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Nathan, K.G.; Genasan, K.; Kamarul, T. Applications of Polyvinyl Alcohol-Chitosan Hydrogel. Encyclopedia. Available online: (accessed on 15 June 2024).
Nathan KG, Genasan K, Kamarul T. Applications of Polyvinyl Alcohol-Chitosan Hydrogel. Encyclopedia. Available at: Accessed June 15, 2024.
Nathan, Kavitha Ganesan, Krishnamurithy Genasan, Tunku Kamarul. "Applications of Polyvinyl Alcohol-Chitosan Hydrogel" Encyclopedia, (accessed June 15, 2024).
Nathan, K.G., Genasan, K., & Kamarul, T. (2023, June 06). Applications of Polyvinyl Alcohol-Chitosan Hydrogel. In Encyclopedia.
Nathan, Kavitha Ganesan, et al. "Applications of Polyvinyl Alcohol-Chitosan Hydrogel." Encyclopedia. Web. 06 June, 2023.
Applications of Polyvinyl Alcohol-Chitosan Hydrogel

Tissue engineering and regenerative medicine (TERM) holds great promise for addressing the growing need for innovative therapies to treat disease conditions. To achieve this, TERM relies on various strategies and techniques. The most prominent strategy is the development of a scaffold. Polyvinyl alcohol-chitosan (PVA-CS) scaffold emerged as a promising material in this field due to its biocompatibility, versatility, and ability to support cell growth and tissue regeneration. 

polyvinyl alcohol chitosan scaffold tissue engineering

1. Tissue Engineering

Tissue engineering (TE) is a vital area of biomaterials application as the various approaches can be used to treat abnormalities in tissues and organs [1][2]. TE aims to create a 3D cell-containing scaffold implanted into the body to treat a disease or repair damage [3]. The standard in vitro culture system cannot mimic the intricacies of the cellular microenvironment and seldom facilitates the integration of cells into fully functional tissue. Therefore, providing an appropriate scaffold of a diverse range of natural and synthetic materials will lead to the development of functional tissue.
In recent years, PVA-CS was widely used as a TE scaffold. PVA-CS scaffold could be a good platform for tissue regeneration alone or in combination with other polymers and cellular components [4]. The scaffold provides a 3D architecture that imitates the original tissue’s extracellular matrix (ECM), providing a favorable environment for stem cell growth and differentiation [5]. Stem cells are undifferentiated cells that can develop into distinct types of specialized cells. Depending on the application and regenerated tissue, different types of stem cells can be integrated with biomaterial scaffolds. The combination of stem cells and biomaterial scaffolds presents a promising approach for both in vitro and in vivo TE applications [5].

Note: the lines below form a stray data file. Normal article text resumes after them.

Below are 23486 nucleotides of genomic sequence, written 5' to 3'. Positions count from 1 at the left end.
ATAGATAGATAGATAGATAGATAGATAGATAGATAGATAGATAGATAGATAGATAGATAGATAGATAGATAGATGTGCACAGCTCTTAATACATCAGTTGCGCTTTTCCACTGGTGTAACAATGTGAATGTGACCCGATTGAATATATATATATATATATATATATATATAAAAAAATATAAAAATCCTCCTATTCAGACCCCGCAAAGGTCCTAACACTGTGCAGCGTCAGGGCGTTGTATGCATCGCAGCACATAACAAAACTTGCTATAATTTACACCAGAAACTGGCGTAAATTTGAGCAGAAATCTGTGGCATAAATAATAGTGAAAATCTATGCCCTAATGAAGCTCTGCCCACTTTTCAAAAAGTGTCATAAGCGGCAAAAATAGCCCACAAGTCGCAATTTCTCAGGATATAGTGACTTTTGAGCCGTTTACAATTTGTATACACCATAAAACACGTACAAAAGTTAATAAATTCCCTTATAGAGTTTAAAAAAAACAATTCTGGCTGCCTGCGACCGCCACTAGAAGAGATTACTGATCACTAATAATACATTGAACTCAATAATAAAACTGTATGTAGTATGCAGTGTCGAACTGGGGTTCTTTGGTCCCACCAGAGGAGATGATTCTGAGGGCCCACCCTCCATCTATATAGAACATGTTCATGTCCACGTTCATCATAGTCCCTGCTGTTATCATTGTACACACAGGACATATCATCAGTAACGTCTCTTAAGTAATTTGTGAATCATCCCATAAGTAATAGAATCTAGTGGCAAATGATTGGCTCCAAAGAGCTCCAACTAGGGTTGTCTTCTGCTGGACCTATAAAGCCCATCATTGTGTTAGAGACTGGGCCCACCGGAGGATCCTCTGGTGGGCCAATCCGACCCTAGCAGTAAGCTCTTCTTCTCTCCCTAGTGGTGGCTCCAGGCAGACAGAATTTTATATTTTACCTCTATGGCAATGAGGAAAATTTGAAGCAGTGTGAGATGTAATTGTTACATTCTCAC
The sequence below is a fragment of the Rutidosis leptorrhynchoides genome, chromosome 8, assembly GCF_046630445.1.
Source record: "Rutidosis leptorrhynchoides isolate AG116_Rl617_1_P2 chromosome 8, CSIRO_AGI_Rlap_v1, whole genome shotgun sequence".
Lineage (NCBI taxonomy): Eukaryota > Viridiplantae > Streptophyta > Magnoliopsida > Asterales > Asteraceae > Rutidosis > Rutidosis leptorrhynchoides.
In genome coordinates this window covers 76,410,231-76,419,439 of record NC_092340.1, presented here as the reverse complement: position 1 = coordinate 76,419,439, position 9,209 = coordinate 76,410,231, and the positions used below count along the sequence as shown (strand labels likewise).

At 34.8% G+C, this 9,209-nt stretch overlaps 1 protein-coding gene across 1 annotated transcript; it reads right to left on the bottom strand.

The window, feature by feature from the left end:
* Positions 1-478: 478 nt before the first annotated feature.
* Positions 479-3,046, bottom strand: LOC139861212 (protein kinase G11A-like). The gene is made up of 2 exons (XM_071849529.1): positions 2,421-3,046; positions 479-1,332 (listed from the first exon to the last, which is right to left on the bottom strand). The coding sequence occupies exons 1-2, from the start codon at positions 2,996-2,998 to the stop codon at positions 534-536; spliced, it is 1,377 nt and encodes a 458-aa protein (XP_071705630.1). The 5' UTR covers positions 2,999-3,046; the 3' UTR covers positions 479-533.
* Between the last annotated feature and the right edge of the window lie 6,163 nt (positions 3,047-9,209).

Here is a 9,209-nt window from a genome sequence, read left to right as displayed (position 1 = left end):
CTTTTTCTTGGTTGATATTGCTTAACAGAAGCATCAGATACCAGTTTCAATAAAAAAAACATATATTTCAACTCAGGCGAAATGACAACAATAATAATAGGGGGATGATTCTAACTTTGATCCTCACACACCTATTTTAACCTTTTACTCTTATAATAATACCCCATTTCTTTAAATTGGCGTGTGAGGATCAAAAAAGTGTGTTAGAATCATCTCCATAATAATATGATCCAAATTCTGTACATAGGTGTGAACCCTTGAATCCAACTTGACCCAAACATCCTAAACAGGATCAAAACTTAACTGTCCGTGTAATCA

PVA-CS scaffold is a promising biomaterial for cartilage repair, while mesenchymal stem cells (MSCs) are emerging as a better option due to their unique properties and potential to promote tissue regeneration and repair [6]. MSCs are a type of adult stem cell that can differentiate into multiple cell types, including chondrocytes, adipocytes, osteocytes, etc. When MSCs are introduced into damaged cartilage tissue, they can help stimulating the repair process and promote the growth of new cartilage cells. One of the advantages of using MSCs for cartilage repair is that they can be obtained from a variety of tissues, including bone marrow (BM), adipose tissue (AT), and umbilical cord tissue (UCT). This means that MSCs can be easily isolated and propagated in vitro, making them a readily available option for cartilage repair and cell-based therapy [7]. In addition, MSCs were shown to secrete various growth factors and cytokines that can promote tissue regeneration and repair. These factors can help stimulate new blood vessel growth, reduce inflammation, and promote the growth of new cartilage cells [6]. This could be the reason why MSCs are often combined with natural or synthetic hydrogels to enhance biocompatibility, biodegradability, and cellular response.